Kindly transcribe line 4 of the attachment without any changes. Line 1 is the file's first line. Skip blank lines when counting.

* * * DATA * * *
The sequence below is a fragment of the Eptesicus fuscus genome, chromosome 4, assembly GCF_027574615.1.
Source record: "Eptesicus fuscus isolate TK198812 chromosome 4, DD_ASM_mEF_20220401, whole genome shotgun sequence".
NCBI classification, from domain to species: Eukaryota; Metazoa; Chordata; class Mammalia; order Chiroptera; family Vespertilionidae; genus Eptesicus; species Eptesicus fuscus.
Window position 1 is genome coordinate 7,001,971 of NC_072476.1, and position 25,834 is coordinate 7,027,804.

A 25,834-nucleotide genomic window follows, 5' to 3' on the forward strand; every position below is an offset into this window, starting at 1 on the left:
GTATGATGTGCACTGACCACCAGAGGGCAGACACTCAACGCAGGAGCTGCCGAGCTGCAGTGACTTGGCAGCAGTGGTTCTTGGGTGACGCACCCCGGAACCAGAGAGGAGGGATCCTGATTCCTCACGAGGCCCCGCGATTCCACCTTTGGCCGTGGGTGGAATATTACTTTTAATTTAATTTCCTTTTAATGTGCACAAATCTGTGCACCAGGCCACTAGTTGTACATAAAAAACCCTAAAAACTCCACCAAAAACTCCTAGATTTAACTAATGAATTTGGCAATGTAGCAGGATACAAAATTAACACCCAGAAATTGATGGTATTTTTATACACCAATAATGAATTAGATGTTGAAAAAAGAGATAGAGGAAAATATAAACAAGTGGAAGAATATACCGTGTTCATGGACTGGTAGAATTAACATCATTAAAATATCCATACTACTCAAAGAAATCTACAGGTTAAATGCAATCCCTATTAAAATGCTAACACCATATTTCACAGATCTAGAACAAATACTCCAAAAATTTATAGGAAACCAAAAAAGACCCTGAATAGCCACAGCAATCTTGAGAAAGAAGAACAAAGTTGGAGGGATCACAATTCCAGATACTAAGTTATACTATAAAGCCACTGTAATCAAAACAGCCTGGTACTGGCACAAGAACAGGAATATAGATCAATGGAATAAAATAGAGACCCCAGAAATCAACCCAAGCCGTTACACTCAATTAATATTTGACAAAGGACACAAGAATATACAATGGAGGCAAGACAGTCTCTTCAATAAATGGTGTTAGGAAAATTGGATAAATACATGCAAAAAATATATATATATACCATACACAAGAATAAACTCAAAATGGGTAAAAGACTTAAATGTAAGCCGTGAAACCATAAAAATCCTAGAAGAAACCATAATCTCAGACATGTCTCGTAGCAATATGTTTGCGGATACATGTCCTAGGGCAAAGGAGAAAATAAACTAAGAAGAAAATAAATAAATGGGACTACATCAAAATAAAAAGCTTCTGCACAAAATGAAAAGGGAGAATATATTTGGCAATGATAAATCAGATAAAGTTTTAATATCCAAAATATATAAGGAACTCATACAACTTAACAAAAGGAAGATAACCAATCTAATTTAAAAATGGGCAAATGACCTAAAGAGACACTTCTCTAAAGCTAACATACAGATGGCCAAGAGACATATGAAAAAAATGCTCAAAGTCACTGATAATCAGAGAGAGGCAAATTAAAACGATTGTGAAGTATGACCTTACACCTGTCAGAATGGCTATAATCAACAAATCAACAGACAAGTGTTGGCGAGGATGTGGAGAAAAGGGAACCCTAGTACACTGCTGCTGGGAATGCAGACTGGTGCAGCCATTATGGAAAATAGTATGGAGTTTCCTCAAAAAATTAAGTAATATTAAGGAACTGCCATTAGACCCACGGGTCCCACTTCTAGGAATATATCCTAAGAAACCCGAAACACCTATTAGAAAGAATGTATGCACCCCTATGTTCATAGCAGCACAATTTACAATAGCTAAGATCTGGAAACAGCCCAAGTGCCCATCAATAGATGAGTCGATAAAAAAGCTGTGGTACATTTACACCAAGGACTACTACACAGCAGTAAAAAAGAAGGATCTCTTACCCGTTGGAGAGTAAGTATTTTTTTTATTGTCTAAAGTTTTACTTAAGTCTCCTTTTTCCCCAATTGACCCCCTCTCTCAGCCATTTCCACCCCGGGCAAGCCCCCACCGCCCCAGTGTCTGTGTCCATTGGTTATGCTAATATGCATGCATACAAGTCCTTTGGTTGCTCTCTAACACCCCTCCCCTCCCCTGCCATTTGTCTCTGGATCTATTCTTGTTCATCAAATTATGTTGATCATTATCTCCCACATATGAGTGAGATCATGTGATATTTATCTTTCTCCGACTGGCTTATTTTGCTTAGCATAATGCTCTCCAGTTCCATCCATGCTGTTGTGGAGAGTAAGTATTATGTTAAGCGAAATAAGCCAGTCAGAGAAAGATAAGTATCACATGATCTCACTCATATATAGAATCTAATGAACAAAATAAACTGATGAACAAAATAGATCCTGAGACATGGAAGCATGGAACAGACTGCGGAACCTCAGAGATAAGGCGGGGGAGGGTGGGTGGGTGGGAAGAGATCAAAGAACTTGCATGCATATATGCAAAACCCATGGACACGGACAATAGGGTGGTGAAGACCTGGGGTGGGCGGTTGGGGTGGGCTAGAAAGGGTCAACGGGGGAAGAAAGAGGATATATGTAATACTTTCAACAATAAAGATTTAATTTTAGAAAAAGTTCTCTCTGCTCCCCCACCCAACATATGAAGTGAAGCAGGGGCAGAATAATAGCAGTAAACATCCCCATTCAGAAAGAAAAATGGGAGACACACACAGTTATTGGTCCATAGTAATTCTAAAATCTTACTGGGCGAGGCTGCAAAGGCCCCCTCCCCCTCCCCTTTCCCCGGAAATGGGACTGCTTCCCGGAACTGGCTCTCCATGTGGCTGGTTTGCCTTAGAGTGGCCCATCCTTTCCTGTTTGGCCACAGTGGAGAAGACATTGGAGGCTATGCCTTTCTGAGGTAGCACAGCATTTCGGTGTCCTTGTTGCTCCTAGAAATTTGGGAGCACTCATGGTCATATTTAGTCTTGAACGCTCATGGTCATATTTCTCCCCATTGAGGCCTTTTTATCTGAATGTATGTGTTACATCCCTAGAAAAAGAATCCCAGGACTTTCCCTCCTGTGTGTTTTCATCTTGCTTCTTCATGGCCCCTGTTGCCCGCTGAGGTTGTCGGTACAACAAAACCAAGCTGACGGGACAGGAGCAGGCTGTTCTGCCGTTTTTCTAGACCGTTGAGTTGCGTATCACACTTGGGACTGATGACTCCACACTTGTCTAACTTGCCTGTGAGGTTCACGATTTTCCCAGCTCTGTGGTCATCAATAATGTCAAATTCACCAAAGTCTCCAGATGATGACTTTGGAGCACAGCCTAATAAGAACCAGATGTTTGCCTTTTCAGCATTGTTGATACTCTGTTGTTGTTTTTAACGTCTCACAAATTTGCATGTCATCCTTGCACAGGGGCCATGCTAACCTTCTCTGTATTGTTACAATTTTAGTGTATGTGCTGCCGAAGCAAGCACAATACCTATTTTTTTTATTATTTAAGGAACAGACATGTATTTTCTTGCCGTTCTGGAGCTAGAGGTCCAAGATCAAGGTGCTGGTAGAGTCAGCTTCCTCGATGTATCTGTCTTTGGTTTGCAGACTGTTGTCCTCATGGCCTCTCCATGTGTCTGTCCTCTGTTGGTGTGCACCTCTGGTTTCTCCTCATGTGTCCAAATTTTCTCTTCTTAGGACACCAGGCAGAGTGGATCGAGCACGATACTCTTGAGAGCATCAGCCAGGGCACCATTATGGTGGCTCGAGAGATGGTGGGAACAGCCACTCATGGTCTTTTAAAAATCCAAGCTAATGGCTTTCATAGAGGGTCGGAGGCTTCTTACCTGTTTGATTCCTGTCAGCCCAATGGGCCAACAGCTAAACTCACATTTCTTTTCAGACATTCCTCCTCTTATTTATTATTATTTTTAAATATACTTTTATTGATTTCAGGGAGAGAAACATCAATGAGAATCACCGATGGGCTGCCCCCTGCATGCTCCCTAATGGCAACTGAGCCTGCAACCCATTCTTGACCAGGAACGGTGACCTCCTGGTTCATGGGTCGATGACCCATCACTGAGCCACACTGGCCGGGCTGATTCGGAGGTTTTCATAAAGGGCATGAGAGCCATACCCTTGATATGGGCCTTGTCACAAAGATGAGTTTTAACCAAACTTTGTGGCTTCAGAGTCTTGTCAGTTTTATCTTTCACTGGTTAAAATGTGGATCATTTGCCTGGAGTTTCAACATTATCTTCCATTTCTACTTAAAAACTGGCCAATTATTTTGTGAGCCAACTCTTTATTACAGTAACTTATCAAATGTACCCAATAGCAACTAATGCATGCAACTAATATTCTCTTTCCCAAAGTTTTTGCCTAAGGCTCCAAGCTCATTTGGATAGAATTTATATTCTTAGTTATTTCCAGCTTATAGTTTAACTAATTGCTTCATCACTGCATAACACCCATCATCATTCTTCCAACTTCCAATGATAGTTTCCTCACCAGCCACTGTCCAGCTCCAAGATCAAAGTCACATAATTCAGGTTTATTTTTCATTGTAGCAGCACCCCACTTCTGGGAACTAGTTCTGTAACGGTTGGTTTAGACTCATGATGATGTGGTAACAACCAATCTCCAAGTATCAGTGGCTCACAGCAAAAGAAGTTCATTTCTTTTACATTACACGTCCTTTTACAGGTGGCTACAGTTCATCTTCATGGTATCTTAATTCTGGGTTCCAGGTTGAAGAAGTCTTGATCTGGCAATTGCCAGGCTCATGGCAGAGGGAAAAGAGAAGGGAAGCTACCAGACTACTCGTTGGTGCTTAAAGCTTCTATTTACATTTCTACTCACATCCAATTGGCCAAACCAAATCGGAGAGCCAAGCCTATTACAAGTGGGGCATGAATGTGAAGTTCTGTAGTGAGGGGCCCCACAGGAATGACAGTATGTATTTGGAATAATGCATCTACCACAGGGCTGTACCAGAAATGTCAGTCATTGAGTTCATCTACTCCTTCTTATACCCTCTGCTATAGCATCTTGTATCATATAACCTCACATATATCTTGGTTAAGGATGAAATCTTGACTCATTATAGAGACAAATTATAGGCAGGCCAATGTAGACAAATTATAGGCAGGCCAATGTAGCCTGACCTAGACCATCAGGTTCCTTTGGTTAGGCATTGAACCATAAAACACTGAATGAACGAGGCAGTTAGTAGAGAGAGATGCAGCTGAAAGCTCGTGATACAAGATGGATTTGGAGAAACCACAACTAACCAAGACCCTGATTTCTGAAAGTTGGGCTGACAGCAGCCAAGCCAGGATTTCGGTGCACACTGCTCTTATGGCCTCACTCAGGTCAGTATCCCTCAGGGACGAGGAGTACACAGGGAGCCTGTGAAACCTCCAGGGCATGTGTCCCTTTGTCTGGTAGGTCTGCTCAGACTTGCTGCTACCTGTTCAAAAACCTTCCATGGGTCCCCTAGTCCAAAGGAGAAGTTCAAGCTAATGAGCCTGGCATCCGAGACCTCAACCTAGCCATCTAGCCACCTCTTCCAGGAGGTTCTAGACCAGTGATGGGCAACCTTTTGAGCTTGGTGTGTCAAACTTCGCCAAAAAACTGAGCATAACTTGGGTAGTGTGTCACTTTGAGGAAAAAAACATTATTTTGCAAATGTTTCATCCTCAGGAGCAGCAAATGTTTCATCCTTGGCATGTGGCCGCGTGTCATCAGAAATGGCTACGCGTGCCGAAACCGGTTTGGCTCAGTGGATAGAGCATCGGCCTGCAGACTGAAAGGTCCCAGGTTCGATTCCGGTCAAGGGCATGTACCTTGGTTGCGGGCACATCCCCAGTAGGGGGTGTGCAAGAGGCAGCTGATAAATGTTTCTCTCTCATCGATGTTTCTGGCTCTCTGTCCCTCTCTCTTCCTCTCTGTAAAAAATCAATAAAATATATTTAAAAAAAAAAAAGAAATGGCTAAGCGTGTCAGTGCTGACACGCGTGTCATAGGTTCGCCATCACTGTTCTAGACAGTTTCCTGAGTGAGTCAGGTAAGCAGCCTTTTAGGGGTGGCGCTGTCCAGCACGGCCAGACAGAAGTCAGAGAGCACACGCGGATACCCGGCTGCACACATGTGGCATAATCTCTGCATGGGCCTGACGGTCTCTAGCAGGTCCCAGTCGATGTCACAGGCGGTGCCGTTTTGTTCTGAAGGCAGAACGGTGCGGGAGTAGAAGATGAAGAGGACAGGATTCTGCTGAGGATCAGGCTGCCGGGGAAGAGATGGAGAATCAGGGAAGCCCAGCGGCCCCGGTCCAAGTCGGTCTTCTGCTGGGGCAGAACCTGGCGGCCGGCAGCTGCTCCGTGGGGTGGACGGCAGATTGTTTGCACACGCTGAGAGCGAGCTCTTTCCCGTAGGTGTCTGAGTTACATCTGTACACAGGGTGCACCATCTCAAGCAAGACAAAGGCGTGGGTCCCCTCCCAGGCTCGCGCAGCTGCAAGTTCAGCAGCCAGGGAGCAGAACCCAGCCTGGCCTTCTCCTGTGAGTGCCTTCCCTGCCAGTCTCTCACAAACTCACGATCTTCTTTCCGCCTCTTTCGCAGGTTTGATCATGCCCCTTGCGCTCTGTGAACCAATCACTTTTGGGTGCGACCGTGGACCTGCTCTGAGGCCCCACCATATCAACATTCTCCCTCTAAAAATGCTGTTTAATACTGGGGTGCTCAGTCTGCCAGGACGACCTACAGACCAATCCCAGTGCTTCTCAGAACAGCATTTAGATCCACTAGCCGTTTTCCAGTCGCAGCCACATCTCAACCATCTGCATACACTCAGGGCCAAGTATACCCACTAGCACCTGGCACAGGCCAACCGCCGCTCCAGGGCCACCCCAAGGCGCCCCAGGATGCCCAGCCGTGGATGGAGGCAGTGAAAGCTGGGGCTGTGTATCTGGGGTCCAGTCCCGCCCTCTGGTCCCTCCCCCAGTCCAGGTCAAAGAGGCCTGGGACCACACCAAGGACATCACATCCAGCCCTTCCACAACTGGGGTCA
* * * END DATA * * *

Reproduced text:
Window position 1 is genome coordinate 7,001,971 of NC_072476.1, and position 25,834 is coordinate 7,027,804.